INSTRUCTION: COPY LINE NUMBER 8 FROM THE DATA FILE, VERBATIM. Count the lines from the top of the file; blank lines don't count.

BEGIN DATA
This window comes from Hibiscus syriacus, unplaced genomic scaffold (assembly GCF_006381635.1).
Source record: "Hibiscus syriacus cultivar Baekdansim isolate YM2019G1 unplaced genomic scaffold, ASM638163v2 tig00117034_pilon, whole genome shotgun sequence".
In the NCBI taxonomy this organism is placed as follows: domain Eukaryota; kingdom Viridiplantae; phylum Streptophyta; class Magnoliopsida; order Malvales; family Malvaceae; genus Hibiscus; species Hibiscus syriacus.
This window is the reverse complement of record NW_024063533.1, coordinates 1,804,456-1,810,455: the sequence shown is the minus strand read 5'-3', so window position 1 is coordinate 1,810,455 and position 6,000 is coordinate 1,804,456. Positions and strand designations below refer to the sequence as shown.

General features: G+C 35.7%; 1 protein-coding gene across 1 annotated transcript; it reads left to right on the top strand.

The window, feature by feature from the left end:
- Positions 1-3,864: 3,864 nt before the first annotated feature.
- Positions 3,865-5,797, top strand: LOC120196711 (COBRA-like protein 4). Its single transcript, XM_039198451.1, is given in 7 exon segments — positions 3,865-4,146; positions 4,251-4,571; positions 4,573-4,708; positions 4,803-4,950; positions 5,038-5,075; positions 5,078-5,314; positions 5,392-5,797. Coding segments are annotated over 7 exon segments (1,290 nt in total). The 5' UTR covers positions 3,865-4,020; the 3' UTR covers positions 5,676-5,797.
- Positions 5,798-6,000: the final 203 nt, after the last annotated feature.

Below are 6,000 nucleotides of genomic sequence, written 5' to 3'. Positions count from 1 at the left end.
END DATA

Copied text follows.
- Positions 3,865-5,797, top strand: LOC120196711 (COBRA-like protein 4). Its single transcript, XM_039198451.1, is given in 7 exon segments — positions 3,865-4,146; positions 4,251-4,571; positions 4,573-4,708; positions 4,803-4,950; positions 5,038-5,075; positions 5,078-5,314; positions 5,392-5,797. Coding segments are annotated over 7 exon segments (1,290 nt in total). The 5' UTR covers positions 3,865-4,020; the 3' UTR covers positions 5,676-5,797.